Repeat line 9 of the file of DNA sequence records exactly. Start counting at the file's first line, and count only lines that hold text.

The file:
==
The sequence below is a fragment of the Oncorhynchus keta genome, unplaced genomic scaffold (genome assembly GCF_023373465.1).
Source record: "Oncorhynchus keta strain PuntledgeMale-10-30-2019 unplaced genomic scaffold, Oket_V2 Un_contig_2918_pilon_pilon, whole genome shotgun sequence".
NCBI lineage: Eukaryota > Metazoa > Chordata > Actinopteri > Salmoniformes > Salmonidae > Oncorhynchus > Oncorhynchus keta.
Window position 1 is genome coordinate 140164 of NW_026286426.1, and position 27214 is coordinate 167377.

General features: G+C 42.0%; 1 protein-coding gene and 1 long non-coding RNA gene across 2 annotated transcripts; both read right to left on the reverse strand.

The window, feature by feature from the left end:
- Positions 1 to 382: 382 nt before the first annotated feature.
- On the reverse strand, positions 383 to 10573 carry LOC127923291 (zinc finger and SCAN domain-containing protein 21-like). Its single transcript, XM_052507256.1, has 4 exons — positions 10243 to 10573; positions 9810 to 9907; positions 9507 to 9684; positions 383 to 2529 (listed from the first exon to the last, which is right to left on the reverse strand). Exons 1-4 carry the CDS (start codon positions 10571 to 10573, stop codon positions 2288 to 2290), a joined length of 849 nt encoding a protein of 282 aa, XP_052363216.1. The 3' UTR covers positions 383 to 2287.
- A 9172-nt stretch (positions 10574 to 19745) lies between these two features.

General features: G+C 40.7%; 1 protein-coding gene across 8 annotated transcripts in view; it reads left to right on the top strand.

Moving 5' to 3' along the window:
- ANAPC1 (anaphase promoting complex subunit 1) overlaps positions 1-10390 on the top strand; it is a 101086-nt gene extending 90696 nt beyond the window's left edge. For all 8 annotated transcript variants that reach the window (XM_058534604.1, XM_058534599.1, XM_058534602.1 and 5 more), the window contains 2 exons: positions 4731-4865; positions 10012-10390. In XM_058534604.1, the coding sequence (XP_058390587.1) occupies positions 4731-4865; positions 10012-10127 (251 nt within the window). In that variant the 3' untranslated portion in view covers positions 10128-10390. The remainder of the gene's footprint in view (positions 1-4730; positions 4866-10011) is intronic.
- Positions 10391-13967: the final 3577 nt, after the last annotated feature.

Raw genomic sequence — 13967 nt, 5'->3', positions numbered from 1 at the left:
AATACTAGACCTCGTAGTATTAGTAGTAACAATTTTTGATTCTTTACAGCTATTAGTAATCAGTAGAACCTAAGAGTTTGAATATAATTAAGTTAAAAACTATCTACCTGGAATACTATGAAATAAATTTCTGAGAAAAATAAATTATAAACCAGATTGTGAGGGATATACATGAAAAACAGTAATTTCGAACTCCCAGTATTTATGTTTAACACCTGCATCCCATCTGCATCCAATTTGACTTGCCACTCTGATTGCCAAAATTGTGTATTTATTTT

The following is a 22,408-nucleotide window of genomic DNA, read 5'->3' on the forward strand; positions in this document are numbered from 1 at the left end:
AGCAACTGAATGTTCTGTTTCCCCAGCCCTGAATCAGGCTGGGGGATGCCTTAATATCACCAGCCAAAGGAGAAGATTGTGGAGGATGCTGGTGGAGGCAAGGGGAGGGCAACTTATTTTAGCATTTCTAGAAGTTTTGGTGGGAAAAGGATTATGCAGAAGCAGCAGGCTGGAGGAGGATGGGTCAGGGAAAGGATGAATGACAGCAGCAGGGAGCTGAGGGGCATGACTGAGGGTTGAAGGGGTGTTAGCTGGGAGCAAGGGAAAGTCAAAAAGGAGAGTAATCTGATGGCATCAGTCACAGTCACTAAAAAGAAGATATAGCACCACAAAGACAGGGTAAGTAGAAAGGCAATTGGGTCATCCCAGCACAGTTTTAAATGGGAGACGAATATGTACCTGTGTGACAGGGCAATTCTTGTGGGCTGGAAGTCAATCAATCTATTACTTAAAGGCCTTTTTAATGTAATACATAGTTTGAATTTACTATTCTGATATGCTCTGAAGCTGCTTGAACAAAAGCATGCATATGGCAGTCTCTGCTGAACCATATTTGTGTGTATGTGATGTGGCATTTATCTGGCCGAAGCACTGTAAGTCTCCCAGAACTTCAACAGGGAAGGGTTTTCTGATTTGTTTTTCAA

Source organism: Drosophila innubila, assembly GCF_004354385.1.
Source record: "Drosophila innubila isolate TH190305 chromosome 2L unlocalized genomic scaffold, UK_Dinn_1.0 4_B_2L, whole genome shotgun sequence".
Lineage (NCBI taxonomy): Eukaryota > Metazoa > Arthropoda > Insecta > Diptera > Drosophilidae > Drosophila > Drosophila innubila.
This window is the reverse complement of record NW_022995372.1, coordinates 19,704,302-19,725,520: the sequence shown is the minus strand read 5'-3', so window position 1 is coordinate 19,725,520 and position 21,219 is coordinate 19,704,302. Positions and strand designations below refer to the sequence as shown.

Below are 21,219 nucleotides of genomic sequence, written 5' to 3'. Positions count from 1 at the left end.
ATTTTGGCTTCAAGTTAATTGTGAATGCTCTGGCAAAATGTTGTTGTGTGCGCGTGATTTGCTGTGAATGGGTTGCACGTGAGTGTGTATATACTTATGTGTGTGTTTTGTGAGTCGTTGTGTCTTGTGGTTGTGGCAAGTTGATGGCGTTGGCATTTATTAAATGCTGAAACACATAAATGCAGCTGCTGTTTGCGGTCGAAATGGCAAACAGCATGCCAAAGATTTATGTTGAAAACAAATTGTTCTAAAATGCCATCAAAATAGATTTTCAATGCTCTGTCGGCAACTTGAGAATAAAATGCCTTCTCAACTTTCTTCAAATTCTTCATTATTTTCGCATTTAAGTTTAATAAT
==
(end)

- A 9172-nt stretch (positions 10574 to 19745) lies between these two features.